PS1 shell variable should be set in
~/.bashrc for the
bash shell as that is the initialisation file that is read for interactive shell sessions.
Note that this variable is a shell variable, not an environment variable (it does not make sense to let child processes inherit its value, and it's only the current shell that uses it). It therefore does not need to be exported with
You shouldn't need to start
bash from any of the shell's startup files. Starting a particular shell from
~/.profile (or the corresponding file related to your login shell) may possibly be warranted if the system that you're running on does not allow you to change your login shell. Care should be taken to not start the other shell if that is the shell already executing the file though, or you may end up in an infinite loop of sorts.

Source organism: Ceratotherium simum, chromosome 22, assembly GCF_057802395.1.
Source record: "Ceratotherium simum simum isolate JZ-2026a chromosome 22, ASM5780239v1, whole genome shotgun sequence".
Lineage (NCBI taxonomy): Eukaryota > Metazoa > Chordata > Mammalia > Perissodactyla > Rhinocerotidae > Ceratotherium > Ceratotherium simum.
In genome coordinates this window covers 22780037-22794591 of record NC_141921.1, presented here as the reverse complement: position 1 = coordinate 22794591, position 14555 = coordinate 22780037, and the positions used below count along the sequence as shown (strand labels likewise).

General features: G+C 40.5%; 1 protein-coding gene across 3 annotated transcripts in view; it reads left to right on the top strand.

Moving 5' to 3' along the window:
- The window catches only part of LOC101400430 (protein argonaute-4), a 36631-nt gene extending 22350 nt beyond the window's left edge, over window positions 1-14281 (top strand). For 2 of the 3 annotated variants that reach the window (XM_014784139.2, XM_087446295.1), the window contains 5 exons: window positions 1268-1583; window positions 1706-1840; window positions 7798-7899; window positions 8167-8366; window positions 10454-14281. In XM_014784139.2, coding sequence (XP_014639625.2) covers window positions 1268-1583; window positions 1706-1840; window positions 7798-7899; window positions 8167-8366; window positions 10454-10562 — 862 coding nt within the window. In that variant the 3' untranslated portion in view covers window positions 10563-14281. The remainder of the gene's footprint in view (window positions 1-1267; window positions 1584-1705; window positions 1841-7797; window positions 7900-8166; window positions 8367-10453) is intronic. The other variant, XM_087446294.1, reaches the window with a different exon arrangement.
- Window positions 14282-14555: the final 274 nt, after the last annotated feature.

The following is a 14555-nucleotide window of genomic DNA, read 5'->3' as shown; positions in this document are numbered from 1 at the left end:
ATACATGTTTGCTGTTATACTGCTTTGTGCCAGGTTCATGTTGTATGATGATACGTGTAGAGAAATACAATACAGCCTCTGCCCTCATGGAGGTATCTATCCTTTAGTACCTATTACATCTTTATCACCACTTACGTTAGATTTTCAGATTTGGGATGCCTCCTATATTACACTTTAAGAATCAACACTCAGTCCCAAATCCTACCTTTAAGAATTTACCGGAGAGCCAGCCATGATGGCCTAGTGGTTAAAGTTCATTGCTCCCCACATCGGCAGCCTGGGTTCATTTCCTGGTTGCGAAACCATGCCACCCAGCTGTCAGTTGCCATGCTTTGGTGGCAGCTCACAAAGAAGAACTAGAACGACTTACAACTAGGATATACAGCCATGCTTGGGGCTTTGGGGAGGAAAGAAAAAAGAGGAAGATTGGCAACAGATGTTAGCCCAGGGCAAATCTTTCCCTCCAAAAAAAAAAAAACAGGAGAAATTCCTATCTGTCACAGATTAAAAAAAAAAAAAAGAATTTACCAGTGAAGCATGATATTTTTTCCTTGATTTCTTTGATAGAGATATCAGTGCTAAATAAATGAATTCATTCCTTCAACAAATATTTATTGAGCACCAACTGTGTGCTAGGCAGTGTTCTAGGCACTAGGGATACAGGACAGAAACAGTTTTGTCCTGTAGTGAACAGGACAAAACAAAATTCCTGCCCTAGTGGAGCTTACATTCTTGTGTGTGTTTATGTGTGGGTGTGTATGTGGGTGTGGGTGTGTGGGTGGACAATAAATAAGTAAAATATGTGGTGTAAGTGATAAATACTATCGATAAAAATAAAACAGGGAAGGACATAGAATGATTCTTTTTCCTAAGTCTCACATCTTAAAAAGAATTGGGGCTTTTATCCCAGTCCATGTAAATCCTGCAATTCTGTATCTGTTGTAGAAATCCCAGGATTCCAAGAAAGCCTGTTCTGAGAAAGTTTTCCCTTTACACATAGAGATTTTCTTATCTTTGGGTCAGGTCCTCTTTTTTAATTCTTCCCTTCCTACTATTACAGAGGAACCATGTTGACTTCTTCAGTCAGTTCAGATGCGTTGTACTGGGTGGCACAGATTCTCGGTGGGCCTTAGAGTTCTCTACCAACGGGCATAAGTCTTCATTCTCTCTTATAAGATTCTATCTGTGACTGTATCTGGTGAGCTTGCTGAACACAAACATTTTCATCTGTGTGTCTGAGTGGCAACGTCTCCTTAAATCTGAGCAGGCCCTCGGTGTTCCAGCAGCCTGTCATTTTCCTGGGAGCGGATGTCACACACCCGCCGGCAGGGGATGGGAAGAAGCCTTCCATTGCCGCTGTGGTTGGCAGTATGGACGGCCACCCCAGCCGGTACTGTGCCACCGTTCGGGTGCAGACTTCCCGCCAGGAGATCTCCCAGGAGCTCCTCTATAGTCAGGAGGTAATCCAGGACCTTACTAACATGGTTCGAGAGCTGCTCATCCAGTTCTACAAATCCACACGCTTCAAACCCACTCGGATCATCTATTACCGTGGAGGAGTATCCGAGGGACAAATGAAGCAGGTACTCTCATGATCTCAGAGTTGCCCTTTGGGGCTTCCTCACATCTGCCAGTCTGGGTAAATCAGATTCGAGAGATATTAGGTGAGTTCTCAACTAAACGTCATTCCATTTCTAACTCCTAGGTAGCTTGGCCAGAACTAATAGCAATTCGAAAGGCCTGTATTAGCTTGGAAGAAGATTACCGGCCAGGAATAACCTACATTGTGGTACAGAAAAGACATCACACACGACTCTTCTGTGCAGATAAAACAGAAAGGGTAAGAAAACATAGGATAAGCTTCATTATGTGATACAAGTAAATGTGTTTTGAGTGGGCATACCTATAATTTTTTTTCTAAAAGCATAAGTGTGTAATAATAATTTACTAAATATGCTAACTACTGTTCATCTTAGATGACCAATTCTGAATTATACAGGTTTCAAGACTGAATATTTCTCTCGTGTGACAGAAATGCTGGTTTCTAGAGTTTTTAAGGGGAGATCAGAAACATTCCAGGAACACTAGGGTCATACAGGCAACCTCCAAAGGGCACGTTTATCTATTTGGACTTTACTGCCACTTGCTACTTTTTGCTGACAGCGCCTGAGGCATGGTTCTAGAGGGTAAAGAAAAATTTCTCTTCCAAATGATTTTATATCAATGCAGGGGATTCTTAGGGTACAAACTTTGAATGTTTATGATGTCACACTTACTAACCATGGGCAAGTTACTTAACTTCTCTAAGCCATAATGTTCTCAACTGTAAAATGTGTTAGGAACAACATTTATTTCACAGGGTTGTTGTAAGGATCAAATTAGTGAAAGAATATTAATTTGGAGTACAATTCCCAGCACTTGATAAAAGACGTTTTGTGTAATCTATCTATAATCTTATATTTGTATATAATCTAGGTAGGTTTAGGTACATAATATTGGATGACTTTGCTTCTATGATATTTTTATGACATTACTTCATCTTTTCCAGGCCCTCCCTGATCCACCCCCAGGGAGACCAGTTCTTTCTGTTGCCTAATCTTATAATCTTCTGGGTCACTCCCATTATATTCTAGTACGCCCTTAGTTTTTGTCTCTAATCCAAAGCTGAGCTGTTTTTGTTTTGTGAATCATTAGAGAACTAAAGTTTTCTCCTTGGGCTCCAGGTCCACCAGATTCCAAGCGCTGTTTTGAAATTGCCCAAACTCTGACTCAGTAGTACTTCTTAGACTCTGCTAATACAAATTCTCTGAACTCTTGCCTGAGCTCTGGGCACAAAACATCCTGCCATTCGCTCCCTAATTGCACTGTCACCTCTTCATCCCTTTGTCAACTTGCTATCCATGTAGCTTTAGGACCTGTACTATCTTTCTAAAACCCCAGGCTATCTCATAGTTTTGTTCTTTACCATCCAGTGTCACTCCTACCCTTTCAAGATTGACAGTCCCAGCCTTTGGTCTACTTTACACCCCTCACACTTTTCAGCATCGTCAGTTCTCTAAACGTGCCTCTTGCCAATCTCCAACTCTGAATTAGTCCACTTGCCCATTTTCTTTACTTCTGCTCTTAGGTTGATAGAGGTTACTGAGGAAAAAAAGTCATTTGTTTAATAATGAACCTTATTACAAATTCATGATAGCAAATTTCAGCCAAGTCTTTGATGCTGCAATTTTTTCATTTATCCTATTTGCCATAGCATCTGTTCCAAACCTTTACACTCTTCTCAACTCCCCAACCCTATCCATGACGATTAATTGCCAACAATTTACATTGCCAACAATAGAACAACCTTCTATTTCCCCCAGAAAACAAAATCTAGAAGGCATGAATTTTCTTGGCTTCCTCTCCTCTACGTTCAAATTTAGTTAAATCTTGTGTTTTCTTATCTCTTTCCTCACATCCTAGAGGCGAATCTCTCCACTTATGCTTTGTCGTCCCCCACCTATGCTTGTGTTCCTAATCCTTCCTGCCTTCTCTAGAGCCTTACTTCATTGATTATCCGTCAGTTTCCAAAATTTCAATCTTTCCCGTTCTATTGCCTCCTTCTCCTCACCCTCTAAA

exec code that you add to your
~/.bash_profile should never be needed. I suppose it's a way of getting
~/.bashrc to be parsed (it starts an interactive shell, and interactive
bash shells read
~/.bashrc). A better way of doing that would be to have one of the files source the other, for example using this in
if [[ -f $HOME/.bashrc ]]; then
~/.bashrc (there should be no need to touch
The other thing that the command does is to clean out all other environment variables using
env -i. Unless you have very specific reasons to do this, you should not do that from your ordinary shell startup files.